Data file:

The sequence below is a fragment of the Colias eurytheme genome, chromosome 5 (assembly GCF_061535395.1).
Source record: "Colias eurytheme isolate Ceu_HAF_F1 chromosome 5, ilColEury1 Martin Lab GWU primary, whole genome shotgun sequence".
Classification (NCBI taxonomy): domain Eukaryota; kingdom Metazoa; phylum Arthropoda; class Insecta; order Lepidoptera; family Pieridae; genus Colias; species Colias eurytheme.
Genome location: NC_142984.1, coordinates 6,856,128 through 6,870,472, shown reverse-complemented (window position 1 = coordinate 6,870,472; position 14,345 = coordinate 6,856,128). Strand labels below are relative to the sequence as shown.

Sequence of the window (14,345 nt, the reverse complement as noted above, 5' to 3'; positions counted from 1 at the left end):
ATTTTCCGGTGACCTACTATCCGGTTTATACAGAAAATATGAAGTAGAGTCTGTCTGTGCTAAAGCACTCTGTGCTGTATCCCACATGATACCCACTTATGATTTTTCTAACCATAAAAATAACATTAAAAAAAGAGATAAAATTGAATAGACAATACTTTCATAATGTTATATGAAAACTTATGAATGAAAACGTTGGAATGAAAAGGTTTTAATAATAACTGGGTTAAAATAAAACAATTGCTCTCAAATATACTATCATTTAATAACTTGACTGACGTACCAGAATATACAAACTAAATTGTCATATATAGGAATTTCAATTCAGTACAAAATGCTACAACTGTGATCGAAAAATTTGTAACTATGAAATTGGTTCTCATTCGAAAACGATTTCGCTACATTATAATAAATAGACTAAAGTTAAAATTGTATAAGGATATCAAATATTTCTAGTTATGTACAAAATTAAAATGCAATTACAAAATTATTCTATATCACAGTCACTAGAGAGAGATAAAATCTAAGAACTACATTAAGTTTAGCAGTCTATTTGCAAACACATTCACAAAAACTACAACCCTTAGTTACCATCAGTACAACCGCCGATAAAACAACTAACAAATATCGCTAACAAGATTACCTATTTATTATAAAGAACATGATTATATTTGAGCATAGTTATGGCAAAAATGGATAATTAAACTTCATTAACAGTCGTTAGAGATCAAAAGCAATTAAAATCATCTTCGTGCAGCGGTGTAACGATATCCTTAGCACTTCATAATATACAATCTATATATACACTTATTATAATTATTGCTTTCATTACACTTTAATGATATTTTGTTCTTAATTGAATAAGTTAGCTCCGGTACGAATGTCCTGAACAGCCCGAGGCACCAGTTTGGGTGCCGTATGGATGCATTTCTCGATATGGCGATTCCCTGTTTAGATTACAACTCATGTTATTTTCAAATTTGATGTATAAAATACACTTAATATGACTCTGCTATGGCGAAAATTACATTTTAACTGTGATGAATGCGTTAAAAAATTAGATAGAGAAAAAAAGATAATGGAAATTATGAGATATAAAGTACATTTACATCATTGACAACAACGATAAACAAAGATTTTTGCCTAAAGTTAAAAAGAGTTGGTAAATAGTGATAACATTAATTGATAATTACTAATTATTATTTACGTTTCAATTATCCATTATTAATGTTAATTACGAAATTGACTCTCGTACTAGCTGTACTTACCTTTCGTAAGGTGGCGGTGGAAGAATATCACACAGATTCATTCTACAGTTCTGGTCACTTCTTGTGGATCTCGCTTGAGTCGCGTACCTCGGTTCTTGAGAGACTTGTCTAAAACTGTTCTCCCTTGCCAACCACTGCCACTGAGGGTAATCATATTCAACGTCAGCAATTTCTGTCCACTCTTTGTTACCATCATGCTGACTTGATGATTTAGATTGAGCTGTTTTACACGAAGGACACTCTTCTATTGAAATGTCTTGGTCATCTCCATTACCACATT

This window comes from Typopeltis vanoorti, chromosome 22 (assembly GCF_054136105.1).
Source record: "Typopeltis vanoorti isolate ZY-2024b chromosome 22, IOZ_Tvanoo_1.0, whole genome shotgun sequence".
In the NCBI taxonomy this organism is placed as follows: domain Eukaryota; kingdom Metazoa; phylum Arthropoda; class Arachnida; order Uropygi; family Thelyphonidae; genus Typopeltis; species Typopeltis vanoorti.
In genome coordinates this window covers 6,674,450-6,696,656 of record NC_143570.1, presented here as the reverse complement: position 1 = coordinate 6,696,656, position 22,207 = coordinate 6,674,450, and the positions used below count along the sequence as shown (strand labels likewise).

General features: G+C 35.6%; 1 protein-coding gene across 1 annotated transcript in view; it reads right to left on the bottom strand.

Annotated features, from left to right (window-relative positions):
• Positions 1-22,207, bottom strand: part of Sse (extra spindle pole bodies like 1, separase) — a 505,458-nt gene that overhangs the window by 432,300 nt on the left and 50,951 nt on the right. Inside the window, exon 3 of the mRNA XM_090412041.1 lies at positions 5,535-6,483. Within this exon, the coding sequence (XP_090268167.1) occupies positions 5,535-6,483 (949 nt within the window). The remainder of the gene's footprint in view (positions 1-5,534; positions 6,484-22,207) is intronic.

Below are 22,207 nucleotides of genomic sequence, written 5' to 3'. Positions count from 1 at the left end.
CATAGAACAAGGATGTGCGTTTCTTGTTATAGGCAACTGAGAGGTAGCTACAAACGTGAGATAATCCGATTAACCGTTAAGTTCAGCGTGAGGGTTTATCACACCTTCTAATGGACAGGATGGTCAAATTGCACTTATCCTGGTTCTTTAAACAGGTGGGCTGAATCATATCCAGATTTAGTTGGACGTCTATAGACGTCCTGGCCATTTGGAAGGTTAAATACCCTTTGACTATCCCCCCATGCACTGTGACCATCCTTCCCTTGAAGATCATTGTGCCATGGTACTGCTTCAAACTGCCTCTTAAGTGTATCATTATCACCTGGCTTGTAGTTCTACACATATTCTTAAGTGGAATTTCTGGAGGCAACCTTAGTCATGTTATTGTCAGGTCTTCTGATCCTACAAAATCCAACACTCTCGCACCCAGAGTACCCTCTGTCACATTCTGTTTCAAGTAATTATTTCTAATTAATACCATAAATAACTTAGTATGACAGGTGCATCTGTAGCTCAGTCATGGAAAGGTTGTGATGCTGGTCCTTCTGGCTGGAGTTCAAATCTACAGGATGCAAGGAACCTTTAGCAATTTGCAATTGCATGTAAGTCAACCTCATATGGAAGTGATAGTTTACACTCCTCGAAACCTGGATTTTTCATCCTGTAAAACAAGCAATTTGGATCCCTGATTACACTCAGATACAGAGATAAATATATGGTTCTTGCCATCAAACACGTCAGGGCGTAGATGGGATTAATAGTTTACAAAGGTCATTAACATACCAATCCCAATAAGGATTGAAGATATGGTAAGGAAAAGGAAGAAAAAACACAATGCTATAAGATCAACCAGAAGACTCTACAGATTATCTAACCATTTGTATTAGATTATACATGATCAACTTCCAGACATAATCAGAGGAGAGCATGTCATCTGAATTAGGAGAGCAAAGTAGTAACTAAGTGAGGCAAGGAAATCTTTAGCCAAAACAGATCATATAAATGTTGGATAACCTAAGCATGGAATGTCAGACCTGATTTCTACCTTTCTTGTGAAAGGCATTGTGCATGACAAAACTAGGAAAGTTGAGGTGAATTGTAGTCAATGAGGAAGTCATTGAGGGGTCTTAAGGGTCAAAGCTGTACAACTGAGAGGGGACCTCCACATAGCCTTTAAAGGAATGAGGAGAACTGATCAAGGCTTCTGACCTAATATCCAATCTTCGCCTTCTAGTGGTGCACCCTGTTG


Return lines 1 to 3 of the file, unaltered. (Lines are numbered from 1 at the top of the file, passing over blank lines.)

The sequence below is a fragment of the Colias eurytheme genome, chromosome 5 (assembly GCF_061535395.1).
Source record: "Colias eurytheme isolate Ceu_HAF_F1 chromosome 5, ilColEury1 Martin Lab GWU primary, whole genome shotgun sequence".
Classification (NCBI taxonomy): domain Eukaryota; kingdom Metazoa; phylum Arthropoda; class Insecta; order Lepidoptera; family Pieridae; genus Colias; species Colias eurytheme.